Four changes to a counter-terrorism law that have triggered outrage within the opposition will help secure India from individuals who pose a threat to its security and sovereignty including "urban Maoists", the government has said. These include the power to declare suspects as "terrorists", seize their assets, launch cyber-crime and trafficking probes, and empower more officers to handle sensitive cases.
"The bill will not be misused against any individual. Yet, those individuals who engage in terrorist activities against the security and sovereignty of India, including the urban Maoists, would not be spared by the investigating agencies either," Union Home Minister Amit Shah said on Wednesday, while replying to questions in the Lok Sabha.
A term coined by right-wing commentators, "Urban Maoists" or "Urban Naxals" is used often to target critics of the government as sympathisers of left-wing extremists. Opposition parties have protested against the use of such vague categorisation, even by ministers, calling it pejorative.
According to a senior officer in the Home Ministry, the objective of all the proposed amendments to the Unlawful Activities (Prevention) Amendment or UAPA is to "facilitate speedy investigation and prosecution of terror offences... in line with international practices".
Currently, there is no provision in the UAPA or any other legislation to designate an individual as a terrorist. Therefore, when a terrorist organisation is banned, its members form a new organisation, the officer said.
The amendment will change this but the government insists there will be enough safeguards. "NIA (National Investigation Agency) won't be able to designate anyone (as a terrorist). Only after due process of law would an individual be declared as a terrorist," a senior officer in the probe agency said.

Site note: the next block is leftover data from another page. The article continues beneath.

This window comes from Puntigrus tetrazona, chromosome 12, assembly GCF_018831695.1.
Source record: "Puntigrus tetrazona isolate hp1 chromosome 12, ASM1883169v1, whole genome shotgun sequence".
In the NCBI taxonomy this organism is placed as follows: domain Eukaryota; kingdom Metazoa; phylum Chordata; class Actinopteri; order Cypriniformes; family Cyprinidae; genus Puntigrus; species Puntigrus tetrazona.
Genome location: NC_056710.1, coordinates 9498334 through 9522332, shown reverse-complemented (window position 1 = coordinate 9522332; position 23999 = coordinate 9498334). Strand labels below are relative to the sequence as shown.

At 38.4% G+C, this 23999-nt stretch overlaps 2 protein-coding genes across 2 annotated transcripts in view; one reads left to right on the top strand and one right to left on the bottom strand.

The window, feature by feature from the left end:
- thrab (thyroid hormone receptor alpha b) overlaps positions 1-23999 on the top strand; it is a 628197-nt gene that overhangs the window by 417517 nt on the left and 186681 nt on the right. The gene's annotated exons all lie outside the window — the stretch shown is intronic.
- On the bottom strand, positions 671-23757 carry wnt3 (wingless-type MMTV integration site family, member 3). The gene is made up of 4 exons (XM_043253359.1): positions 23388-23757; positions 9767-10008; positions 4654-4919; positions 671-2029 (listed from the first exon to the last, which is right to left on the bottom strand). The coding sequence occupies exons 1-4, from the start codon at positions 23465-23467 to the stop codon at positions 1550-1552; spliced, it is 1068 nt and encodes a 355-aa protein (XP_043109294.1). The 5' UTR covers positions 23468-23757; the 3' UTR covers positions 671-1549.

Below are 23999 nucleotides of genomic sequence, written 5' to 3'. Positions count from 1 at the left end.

The amendments will also give the powers to the Director General of the NIA to attach properties acquired through terrorism instead of waiting for permissions of the state police. "This is being done to expedite investigation in terror cases and changes are not against the federal principles," the NIA officer said.
Under the third change to the law, the amendments will allow officers under the rank of Deputy Superintendent to investigate terror related cases.
The last change proposed is including provisions for the investigation of cases related to human trafficking and cyber-crimes by the NIA.
Calling them draconian, the opposition has said these changes should not be implemented without being scrutinised by a special panel of lawmakers. However, they were passed in the Lok Sabha yesterday with 287 votes in its favour and eight against it after the opposition walked out in protest.
Several opposition leaders, including the Trinamool Congress's Mahua Moitra, objected to the changes saying the law could be misused to target individuals. Demanding the withdrawal of the Bill, Ms Moitra argued that it will have an impact on the federal structure of the country if passed by parliament.
Congress leader Shashi Tharoor described the amendment bill as "hastily brought". When the changes were first tabled over a week ago by the Home Minister, Mr Tharoor had said even veteran BJP leader Atal Bihari Vajpayee had opposed such a provision.
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